Saturday, August 18, 2007
Aromatic Pork Belly Hot Pot
1.5kg Pork belly, with the rind on
About 1.5 liters Pork or chicken stock, if available, otherwise water
12 spring onions
100ml light soy sauce
75ml Chinese rice wine
25ml rice wine vinegar
2tbsp soft light brown sugar
3 star anise
10cm piece of fresh ginger root, peeled and sliced into rounds
a good pinch of dried chili flakes
Remove the bones from the pork belly and cut into rectangular chunks, about 2.5x5cm. Put them in a large pan, pour over enough boiling water just to cover, then bring back to the boil. Simmer gently for about 5 min, skimming off the scum that rises to the surface, then drain through a colander. Rinse out the pan if necessary, return the pork to it and pour over enough boiling stock or water to cover it again. Cut 5 of the spring onions in half and add to the pan with the soy sauce, rice wine, vinegar, sugar, star anise, ginger and chili flakes. Stir well and bring back to the boil. Reduce heat, cover tightly and simmer very slowly for about 2 hours, turning the meat occasionally, until the pork is very tender, soft and succulent.
Remove the pork with a slotted spoon and set aside. Strain the cooking liquid into a clean pan, skim off as much fat as you can (but don’t worry about leaving a little), then boil the stock hard to reduce and concentrate the flavors. It should be lightly syrupy and intensely aromatic, but don’t over reduce as the soy sauce could make it too salty.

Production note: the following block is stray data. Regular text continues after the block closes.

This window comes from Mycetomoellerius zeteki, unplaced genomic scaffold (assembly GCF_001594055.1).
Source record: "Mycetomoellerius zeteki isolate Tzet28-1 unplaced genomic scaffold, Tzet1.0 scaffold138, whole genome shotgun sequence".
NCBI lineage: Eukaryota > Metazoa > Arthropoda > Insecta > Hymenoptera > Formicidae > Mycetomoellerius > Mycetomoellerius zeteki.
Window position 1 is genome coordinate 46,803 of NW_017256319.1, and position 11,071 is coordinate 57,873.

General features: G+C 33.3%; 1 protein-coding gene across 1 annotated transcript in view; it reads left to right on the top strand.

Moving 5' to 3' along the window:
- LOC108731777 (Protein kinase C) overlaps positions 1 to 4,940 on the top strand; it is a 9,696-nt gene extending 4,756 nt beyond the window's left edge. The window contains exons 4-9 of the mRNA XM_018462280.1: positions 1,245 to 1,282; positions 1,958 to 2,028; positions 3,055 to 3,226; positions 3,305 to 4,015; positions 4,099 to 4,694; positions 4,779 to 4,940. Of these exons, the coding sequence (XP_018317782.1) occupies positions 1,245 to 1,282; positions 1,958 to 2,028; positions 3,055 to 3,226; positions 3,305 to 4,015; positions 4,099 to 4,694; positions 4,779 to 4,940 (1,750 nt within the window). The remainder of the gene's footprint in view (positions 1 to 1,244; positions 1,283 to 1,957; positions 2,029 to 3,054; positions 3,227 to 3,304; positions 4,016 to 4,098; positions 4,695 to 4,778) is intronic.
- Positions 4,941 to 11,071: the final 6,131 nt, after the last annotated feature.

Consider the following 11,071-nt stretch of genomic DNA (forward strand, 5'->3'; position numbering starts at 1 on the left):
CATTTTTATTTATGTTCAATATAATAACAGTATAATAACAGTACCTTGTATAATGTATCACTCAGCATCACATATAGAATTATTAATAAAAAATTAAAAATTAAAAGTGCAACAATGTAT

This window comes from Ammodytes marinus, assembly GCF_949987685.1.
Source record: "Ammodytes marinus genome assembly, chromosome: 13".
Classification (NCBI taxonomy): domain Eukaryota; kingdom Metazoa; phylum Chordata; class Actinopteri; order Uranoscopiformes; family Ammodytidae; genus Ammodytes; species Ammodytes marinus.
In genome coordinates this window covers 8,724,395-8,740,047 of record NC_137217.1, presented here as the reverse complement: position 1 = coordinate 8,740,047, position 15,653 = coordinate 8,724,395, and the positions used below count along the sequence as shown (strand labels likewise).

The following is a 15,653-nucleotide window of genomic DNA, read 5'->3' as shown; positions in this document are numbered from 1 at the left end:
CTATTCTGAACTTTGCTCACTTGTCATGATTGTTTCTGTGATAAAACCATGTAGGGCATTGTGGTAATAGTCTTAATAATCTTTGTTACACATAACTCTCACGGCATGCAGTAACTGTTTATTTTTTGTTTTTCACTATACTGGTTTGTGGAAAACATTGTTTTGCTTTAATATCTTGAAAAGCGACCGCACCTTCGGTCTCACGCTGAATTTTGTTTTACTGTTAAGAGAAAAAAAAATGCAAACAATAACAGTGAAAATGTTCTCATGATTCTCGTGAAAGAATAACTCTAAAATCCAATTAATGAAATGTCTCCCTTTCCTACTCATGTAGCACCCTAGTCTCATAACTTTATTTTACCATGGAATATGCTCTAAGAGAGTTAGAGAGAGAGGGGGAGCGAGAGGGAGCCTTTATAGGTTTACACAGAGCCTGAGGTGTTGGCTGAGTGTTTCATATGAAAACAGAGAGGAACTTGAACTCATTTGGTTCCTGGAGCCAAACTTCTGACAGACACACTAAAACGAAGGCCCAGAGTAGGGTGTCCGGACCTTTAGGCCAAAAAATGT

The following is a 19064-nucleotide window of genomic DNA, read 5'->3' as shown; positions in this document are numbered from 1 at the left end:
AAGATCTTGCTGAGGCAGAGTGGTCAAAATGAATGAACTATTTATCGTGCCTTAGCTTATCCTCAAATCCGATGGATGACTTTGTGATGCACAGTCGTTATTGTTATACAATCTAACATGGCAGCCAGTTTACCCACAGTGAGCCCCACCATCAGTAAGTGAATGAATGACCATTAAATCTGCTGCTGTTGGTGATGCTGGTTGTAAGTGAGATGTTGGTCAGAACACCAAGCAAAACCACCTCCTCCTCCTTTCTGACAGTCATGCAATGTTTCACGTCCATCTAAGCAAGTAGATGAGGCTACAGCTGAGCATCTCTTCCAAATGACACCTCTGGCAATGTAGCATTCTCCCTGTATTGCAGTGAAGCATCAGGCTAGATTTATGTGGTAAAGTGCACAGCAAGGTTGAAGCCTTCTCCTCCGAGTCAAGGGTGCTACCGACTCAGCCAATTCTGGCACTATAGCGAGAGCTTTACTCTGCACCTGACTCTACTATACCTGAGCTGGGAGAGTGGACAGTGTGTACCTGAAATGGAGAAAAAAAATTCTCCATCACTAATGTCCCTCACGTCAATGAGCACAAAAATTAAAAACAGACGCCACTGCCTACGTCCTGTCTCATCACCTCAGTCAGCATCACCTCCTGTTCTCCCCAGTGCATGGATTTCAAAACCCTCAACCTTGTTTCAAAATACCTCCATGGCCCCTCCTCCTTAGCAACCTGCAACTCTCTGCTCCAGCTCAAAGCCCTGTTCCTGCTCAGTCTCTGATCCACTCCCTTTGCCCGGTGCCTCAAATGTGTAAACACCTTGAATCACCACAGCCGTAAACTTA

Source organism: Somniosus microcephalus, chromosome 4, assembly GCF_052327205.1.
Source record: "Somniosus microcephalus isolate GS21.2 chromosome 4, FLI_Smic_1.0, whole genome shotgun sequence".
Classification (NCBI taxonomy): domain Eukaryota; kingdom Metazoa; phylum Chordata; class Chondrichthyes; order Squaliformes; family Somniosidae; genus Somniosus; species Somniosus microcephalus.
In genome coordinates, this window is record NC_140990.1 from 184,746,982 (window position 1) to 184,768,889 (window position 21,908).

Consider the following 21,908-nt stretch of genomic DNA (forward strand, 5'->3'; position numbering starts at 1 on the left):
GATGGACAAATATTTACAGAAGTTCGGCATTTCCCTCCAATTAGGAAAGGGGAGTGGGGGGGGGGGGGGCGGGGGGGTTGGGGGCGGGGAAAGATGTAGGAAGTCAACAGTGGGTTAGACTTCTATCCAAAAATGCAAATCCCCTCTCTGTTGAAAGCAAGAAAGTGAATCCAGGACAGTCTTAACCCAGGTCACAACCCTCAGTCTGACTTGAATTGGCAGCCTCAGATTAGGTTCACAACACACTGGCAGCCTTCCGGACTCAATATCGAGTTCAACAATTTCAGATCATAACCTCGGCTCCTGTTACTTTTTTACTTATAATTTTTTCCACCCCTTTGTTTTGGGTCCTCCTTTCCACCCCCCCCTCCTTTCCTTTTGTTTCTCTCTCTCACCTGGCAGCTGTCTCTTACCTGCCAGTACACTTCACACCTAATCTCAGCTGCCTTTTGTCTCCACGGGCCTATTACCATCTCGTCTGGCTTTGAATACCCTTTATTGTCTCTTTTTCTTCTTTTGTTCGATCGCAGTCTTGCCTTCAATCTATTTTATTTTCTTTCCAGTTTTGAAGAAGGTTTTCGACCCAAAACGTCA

Meanwhile, thinly slice the remaining spring onions on the diagonal. Return the pork to the sauce and heat through. Serve over plain noodles in warmed soup bowls, with plenty of the broth ladled over and the sliced spring onions scattered on top of the meat.
This was from The River Cottage Meat Book which I am absolutely and totally in love with right now.
I had great fun with this recipe. I had never bought belly pork before, so I asked my butcher what exactly it looks like, so I could decide if I wanted it or not. He disappeared into the back, and the reemerged with what looked like the whole bottom of a pig. It was still vaguely pig shaped. It was really cool to see exactly what I was getting. I would recommend going to a good butcher for this, they’ll be able to help you out. I got to see the whole chunk of meat that I wanted, and then he boned it and cut it up for me too because it’s a bit of a job when the meat still has the rind on. My knives aren’t that good.
The actual cooking was super easy. It takes awhile, but doesn’t require all that much effort. I used about 2 liters of liquid for the long cooking (I had to in order to cover the meat), half good chicken stock, and half water. This wound up being a good mix, the concentrated broth wasn’t too strong, just really beautifully aromatic, just like it said, and very tasty. The flavors of the spices really came through.
Anyone who has seen belly pork knows that this is about as far from a low fat dish as you can get, but do try this. It’s soooo good! I love it. It’s a fairly authentic Chinese dish from what I understand, and it looks like it is probably the dish that was bastardized in order to create the modern monstrosity of pot noodles.
It’s noodles, it’s seriously good soup, and it’s huge chunks of meat. As you would expect, everyone loved it.